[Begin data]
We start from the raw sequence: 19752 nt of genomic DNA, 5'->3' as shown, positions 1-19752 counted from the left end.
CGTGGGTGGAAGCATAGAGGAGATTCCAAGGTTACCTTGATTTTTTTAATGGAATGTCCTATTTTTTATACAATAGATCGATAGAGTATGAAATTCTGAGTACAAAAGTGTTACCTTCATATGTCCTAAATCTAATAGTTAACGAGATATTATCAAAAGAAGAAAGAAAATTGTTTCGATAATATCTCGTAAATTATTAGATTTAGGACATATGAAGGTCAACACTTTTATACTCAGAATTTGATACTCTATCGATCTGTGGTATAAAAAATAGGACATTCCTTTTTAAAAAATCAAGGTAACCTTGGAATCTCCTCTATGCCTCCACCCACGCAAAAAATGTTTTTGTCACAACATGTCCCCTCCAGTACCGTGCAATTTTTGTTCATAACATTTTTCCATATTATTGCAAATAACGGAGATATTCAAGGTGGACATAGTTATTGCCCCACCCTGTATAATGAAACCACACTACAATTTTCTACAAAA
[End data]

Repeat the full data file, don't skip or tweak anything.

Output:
We start from the raw sequence: 19752 nt of genomic DNA, 5'->3' as shown, positions 1-19752 counted from the left end.
CGTGGGTGGAAGCATAGAGGAGATTCCAAGGTTACCTTGATTTTTTTAATGGAATGTCCTATTTTTTATACAATAGATCGATAGAGTATGAAATTCTGAGTACAAAAGTGTTACCTTCATATGTCCTAAATCTAATAGTTAACGAGATATTATCAAAAGAAGAAAGAAAATTGTTTCGATAATATCTCGTAAATTATTAGATTTAGGACATATGAAGGTCAACACTTTTATACTCAGAATTTGATACTCTATCGATCTGTGGTATAAAAAATAGGACATTCCTTTTTAAAAAATCAAGGTAACCTTGGAATCTCCTCTATGCCTCCACCCACGCAAAAAATGTTTTTGTCACAACATGTCCCCTCCAGTACCGTGCAATTTTTGTTCATAACATTTTTCCATATTATTGCAAATAACGGAGATATTCAAGGTGGACATAGTTATTGCCCCACCCTGTATAATGAAACCACACTACAATTTTCTACAAAA